The destruction of scared rock shelters in the Pilbara could be a much-needed catalyst for changing WA’s ‘outdated’ Aboriginal heritage protection laws.
Leading Greens MP Robin Chapple says the detonation of 46,000-year-old rock shelters at Juukan Gorge by mining giant Rio Tinto should be a watershed moment. He has told a Federal Parliamentary inquiry that the controversy brought to light many of the problems facing indigenous communities across iron ore fields.
“Hopefully this debacle will lead to better Federal and State understanding of the issues facing indigenous people that are subject to failing heritage laws and regulations, and indeed constrained by the claim wide participation agreements,” Mr Chapple said.
The inquiry was established after Rio Tinto exploded two rockshelters that lay on the western edge of the Pilbara’s Hamersley Range, about 60km north-west of Tom Price in May. But the Joint Standing Committee is also investigating Aboriginal heritage protection across the Pilbara as part of the same inquiry.
The Puutu Kunti Kurrama Pinikura people are the traditional owners of Juukan Gorge and the inquiry has laid bare the plight of other traditional land owners in the Pilbara.
The Wintawari Guruma Aboriginal Corporation, which represents the Eastern Guruma people of the central Pilbara, told the inquiry that 93 per cent of their country was covered by mining leases.
In 2018, the group successfully stopped the destruction of a 23,000-year-old rock shelter at Spear Hill, near Karijini National Park.
WGAC representatives said the Minister for Aboriginal Affairs had approved Fortescue Metals Group’s application in November 2017 and a drawn-out legal battle saved the rock shelter itself, but left the area left sandwiched between a railway line and a haul road.
“We can’t take our grandkids out to show them where we grew up,” WGAC director and Eastern Guruma elder Terry Hughes said.
“There’s nothing to show them anymore.”
WGAC representatives also alleged that FMG is withholding $1.9M in royalties to pressure them into signing off on further mining leases over Eastern Guruma land.
WGAC director Tony Bevan said the payments were already due under existing agreements but stopped after WGAC requested more information about nine new mining leases on its land.
“Basically, FMG are currently doing what they like on Eastern Guruma country and paying nothing for it,” Mr Bevan said.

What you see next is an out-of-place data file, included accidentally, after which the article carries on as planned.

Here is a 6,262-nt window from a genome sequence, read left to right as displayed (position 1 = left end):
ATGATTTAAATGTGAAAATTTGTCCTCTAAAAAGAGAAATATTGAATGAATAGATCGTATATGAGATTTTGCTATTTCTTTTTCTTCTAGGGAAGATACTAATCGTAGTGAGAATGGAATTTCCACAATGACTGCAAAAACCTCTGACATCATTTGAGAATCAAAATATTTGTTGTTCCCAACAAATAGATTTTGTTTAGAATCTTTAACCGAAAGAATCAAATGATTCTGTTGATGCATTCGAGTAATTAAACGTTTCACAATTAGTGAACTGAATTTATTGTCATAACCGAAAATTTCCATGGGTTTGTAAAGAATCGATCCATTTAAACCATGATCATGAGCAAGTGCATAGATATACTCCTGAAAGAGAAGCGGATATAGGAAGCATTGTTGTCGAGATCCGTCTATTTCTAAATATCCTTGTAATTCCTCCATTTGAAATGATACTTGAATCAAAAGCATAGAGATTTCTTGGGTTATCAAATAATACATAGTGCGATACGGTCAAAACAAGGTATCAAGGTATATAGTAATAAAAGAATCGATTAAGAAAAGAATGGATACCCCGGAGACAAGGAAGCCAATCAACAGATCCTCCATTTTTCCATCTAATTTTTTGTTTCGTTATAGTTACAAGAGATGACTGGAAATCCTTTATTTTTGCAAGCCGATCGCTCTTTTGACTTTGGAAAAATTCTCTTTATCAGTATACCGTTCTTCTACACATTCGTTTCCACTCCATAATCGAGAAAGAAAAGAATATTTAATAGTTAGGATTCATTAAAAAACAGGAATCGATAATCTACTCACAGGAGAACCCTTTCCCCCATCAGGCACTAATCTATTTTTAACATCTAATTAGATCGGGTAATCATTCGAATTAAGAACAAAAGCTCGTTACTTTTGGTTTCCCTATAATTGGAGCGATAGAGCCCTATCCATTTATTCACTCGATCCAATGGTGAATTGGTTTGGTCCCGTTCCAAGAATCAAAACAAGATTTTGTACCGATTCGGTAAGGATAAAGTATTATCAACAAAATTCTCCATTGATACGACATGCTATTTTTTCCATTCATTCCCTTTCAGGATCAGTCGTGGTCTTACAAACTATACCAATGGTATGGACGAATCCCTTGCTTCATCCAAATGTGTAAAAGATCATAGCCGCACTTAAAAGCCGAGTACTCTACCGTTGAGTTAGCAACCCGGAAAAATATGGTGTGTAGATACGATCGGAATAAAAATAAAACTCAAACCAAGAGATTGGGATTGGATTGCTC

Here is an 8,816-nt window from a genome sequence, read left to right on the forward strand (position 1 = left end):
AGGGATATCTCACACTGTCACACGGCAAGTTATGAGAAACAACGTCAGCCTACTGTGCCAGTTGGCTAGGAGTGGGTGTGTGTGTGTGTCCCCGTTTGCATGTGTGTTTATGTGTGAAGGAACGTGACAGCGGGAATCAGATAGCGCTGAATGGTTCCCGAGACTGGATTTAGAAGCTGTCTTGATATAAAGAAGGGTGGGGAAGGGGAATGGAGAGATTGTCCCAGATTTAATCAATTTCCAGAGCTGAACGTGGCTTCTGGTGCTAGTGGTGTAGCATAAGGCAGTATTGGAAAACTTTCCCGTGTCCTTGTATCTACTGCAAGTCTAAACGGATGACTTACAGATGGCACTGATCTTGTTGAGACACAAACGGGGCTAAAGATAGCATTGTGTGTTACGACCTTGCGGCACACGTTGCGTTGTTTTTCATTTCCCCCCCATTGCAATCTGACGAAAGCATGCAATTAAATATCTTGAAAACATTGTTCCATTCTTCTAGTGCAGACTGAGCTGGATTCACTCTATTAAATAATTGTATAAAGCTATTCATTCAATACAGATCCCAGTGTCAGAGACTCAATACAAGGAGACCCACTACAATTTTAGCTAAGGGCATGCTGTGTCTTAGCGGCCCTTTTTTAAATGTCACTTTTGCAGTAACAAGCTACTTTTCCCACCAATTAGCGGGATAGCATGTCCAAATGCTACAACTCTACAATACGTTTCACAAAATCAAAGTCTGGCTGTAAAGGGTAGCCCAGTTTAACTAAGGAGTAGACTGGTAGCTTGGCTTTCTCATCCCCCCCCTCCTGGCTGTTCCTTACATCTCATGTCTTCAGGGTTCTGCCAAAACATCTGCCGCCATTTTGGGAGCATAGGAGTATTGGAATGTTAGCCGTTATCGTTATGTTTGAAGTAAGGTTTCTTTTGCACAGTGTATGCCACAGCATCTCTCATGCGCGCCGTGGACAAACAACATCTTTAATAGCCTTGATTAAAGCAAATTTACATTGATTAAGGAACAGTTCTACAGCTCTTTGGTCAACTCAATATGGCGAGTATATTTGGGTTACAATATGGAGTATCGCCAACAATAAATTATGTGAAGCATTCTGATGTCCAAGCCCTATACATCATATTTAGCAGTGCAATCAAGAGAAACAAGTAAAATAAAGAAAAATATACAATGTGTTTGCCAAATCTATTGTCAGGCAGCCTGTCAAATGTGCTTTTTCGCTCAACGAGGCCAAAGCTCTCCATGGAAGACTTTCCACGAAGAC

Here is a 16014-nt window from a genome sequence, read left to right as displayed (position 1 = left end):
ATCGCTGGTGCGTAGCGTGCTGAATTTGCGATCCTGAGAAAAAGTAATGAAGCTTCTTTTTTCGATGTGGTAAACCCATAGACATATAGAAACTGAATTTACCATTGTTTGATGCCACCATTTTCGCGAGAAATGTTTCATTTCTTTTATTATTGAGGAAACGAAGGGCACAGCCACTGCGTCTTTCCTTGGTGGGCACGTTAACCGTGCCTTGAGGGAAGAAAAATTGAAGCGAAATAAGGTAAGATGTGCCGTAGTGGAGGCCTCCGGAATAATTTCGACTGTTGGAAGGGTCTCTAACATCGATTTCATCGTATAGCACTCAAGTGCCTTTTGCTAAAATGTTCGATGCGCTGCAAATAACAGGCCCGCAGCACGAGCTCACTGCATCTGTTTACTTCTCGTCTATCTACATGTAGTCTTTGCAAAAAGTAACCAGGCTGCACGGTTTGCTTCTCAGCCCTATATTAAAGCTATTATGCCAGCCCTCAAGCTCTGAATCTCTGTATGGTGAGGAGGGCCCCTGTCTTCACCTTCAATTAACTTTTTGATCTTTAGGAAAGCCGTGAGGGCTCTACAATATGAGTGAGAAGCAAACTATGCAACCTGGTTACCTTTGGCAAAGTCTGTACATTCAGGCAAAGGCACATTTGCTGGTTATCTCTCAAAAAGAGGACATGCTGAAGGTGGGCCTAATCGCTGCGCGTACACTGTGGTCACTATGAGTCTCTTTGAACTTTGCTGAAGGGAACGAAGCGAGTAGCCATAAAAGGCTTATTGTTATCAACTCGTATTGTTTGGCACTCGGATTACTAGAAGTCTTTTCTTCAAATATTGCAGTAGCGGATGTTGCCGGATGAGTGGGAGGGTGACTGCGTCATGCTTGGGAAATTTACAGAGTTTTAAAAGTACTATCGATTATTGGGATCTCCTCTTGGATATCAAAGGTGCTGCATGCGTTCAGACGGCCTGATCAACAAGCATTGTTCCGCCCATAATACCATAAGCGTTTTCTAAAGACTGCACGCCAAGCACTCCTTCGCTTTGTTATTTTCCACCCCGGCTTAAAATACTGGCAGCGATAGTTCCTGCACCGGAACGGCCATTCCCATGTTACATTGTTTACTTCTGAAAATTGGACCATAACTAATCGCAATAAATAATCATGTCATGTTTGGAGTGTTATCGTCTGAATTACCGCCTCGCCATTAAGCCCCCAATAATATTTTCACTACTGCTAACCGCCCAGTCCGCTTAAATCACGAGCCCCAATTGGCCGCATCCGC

FMG CEO Elizabeth Gaines did not respond to questions from The Junction.
In a statement reported by the ABC, Ms Gaines said the company was committed to engaging with WGAC to “facilitate the outstanding royalty payment” and aimed to “work on a cultural heritage avoidance basis.”
Representatives of Yindjibarndi Aboriginal Corporation (YAC), which represents the neighbouring Yindjibarndi people, also criticised FMG.
YAC chief executive Michael Woodley told the inquiry that FMG had deliberately undermined his organisation by providing at least $120M to fund a “breakaway group” of Yindjibarndi people.
He said the breakaway group conducted heritage surveys favourable to FMG and consented to FMG’s destruction of important sites, despite not being a registered native title organisation.
YAC principal legal officer George Irving said FMG paid little attention to Aboriginal heritage protection.
“If everybody in Australia doesn’t already know this, if it’s a toss-up between iron ore and a sacred site … the money’s usually on the iron ore,” Mr Irving said.
Mr Chapple says the approvals process should be placed in the hands of an independent authority rather than the Minister for Aboriginal Affairs.
“A minister has never opposed the destruction of a heritage site to date. That’s not because they can’t, they just don’t,” Mr Chapple said.
“The Minister is always going to be compromised … the vast majority of the income of Western Australia comes from the mining sector, so they will be under pressure.”
The inquiry will hand down its final report on December 9.